Greece to return gay Syrian refugee to Turkey in migrant deal

Athens rejected asylum claim of 46-year-old man, with appeal board ruling it was safe for him to stay in Turkey

Child refugees protest on the Greek island of Chios, April 3, 2016. (AFP/Louisa Gouliamaki)
Child refugees protest on the Greek island of Chios, April 3, 2016. (AFP/Louisa Gouliamaki)

A gay Syrian whose asylum claim was rejected by Greece will be sent back to Turkey, sources told AFP on Thursday, the first rejected applicant known to be returned under a controversial migrant deal.

The 46-year-old man arrived on the Greek island of Lesbos after the EU struck a deal to send some failed asylum seekers back to Turkey in a bid to stem the bloc’s worst ever migrant crisis.

His application was rejected by Greek asylum services and a board of appeal ruled that it was safe to return him to Turkey, said Fotini Barka from NGO the Greek Council for Refugees.

“We will begin proceedings to try to reverse this decision by the Greek court and get his removal suspended,” she told AFP.

A legal source confirmed the rejection, saying it was the first time such a decision by an appeal board had been made public.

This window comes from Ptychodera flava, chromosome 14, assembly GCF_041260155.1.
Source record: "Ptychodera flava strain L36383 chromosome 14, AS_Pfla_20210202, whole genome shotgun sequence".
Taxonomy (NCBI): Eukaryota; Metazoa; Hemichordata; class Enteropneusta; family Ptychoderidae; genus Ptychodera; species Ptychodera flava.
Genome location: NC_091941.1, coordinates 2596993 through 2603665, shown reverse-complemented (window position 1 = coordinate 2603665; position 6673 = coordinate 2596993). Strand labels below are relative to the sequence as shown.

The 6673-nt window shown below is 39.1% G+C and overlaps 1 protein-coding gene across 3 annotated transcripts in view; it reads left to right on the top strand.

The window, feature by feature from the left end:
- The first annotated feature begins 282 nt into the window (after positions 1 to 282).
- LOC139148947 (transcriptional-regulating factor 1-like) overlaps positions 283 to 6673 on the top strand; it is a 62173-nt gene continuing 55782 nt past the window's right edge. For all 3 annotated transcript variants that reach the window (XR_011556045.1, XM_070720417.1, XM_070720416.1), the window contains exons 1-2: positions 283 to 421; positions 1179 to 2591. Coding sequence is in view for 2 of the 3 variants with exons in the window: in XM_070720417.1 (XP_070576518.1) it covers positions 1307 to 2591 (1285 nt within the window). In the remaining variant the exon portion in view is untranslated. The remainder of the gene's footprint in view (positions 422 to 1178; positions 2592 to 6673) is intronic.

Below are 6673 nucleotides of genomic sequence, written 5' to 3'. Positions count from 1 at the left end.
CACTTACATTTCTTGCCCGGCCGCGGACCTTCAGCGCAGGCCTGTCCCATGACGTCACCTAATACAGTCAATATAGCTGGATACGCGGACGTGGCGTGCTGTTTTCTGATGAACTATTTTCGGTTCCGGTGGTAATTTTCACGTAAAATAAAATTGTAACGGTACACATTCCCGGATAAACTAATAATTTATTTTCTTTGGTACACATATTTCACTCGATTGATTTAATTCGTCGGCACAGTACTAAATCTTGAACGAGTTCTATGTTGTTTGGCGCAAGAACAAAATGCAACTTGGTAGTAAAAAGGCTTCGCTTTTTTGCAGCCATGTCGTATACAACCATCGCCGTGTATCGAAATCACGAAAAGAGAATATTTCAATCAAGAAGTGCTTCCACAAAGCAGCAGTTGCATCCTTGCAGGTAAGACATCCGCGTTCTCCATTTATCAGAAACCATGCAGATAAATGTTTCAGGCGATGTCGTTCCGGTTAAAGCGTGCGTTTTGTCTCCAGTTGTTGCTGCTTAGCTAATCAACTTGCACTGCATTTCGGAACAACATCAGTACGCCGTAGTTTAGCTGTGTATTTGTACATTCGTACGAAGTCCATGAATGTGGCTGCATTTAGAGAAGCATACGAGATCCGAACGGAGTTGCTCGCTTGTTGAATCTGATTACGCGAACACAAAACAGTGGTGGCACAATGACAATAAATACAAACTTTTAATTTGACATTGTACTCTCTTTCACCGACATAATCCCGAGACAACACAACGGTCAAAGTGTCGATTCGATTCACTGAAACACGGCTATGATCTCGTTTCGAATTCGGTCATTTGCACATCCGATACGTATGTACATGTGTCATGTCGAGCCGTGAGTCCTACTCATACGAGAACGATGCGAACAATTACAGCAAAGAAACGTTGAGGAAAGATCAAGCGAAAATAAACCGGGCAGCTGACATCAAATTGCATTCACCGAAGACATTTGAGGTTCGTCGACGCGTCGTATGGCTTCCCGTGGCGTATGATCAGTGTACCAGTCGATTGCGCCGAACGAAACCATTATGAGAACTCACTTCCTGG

The board heard the Syrian man had already lived several years in Istanbul, Greek news agency ANA reported, where he claimed to have been threatened because of his sexual orientation.

Before now, the board had granted asylum to every applicant it deal with — all Syrians — on the basis Turkey was not a safe country for them, according to Pro Asyl. The refugee advocacy group listed 10 such decisions.

A Greek government source dismissed any suggestion the decision was politically motivated, saying each ruling was made on a case-by-case basis.

Greece has been on the front line of an influx of migrants crossing by boat from Turkey as part of Europe’s biggest migrant crisis since World War II.

Under the deal struck with Ankara, all Syrian migrants arriving in Greece from March 20 can be sent back to Turkey if they do not apply for asylum or their claim is rejected.

Greece’s asylum services have been overwhelmed as many new arrivals have filed applications to try to prevent — or at least delay — their return to Turkey.

Thousands of people have been left stranded in cramped detention camps on Greece’s islands, known as popular tourist destinations, where violence has boiled over into brawls and arson attacks.

In the latest outbreak, six migrants were injured on Thursday when clashes erupted on the island of Samos, police said, a day after similar violence hit a camp on Lesbos.

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